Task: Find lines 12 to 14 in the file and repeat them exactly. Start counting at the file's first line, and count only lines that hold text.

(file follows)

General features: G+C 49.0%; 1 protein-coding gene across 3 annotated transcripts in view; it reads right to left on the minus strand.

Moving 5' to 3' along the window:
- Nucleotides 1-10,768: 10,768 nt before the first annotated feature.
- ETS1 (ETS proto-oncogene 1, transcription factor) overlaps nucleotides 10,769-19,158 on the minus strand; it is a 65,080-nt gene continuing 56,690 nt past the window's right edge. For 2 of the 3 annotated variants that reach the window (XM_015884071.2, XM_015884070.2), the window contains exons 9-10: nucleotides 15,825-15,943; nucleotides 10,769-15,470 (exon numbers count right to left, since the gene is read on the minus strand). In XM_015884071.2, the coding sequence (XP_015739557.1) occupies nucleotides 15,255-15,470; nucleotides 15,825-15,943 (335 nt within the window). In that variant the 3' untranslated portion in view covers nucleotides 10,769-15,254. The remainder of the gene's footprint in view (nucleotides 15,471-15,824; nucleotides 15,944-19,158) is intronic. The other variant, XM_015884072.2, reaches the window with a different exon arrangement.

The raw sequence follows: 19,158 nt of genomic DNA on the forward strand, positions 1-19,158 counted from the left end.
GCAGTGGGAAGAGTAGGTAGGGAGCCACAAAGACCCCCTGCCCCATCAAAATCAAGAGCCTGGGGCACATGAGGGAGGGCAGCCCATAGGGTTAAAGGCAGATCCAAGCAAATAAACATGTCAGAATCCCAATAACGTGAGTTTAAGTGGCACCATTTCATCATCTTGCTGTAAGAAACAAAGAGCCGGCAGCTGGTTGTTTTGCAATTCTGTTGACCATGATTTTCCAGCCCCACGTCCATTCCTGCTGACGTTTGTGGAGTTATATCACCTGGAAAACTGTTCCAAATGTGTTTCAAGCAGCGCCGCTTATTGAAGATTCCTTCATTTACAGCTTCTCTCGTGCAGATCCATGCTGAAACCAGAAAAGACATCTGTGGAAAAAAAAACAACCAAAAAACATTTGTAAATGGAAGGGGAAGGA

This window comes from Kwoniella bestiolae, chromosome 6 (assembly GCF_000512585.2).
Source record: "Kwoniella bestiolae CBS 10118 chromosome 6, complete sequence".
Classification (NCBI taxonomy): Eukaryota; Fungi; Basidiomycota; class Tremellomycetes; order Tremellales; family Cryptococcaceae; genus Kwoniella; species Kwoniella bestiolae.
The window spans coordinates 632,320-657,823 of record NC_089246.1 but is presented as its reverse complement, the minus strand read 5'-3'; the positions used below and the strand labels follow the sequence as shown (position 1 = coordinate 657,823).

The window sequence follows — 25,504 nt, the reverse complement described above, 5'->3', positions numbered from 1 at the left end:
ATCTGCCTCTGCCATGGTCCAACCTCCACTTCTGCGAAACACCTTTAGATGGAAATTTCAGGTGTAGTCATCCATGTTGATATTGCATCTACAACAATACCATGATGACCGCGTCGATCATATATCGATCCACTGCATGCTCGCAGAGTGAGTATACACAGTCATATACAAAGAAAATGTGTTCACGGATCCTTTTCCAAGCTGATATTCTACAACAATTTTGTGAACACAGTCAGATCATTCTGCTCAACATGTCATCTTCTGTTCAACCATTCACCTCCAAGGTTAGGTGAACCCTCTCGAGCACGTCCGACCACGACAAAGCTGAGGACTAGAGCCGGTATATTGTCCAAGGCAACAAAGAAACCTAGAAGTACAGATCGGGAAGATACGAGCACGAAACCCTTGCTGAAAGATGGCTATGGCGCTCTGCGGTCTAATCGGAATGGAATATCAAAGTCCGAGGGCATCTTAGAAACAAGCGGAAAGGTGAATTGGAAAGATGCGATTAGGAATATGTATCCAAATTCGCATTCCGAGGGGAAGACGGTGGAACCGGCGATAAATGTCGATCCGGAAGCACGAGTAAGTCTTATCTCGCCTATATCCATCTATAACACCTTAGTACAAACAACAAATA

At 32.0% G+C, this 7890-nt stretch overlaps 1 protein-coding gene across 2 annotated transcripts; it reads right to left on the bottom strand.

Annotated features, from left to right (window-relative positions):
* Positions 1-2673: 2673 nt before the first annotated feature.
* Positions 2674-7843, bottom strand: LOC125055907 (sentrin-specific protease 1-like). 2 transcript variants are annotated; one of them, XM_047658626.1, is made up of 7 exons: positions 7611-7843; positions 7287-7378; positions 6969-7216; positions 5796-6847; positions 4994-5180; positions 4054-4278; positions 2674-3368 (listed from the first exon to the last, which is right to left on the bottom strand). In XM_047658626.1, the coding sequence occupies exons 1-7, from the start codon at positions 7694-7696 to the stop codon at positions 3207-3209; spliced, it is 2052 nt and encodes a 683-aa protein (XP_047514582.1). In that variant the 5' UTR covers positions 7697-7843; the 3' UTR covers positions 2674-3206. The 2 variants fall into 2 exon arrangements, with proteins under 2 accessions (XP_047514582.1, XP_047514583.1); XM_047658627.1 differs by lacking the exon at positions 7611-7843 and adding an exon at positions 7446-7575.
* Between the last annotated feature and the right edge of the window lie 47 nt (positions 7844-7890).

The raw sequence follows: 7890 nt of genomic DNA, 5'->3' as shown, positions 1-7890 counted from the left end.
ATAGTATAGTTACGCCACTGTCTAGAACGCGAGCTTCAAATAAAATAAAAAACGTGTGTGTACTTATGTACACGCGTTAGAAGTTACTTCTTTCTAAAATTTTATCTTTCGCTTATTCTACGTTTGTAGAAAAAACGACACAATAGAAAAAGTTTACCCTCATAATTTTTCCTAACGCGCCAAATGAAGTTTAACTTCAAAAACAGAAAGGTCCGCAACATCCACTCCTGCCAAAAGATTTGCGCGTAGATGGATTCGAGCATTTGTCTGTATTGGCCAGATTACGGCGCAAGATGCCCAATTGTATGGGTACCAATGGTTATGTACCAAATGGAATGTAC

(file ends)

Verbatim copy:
ATCTGCCTCTGCCATGGTCCAACCTCCACTTCTGCGAAACACCTTTAGATGGAAATTTCAGGTGTAGTCATCCATGTTGATATTGCATCTACAACAATACCATGATGACCGCGTCGATCATATATCGATCCACTGCATGCTCGCAGAGTGAGTATACACAGTCATATACAAAGAAAATGTGTTCACGGATCCTTTTCCAAGCTGATATTCTACAACAATTTTGTGAACACAGTCAGATCATTCTGCTCAACATGTCATCTTCTGTTCAACCATTCACCTCCAAGGTTAGGTGAACCCTCTCGAGCACGTCCGACCACGACAAAGCTGAGGACTAGAGCCGGTATATTGTCCAAGGCAACAAAGAAACCTAGAAGTACAGATCGGGAAGATACGAGCACGAAACCCTTGCTGAAAGATGGCTATGGCGCTCTGCGGTCTAATCGGAATGGAATATCAAAGTCCGAGGGCATCTTAGAAACAAGCGGAAAGGTGAATTGGAAAGATGCGATTAGGAATATGTATCCAAATTCGCATTCCGAGGGGAAGACGGTGGAACCGGCGATAAATGTCGATCCGGAAGCACGAGTAAGTCTTATCTCGCCTATATCCATCTATAACACCTTAGTACAAACAACAAATA

At 32.0% G+C, this 7890-nt stretch overlaps 1 protein-coding gene across 2 annotated transcripts; it reads right to left on the bottom strand.

Annotated features, from left to right (window-relative positions):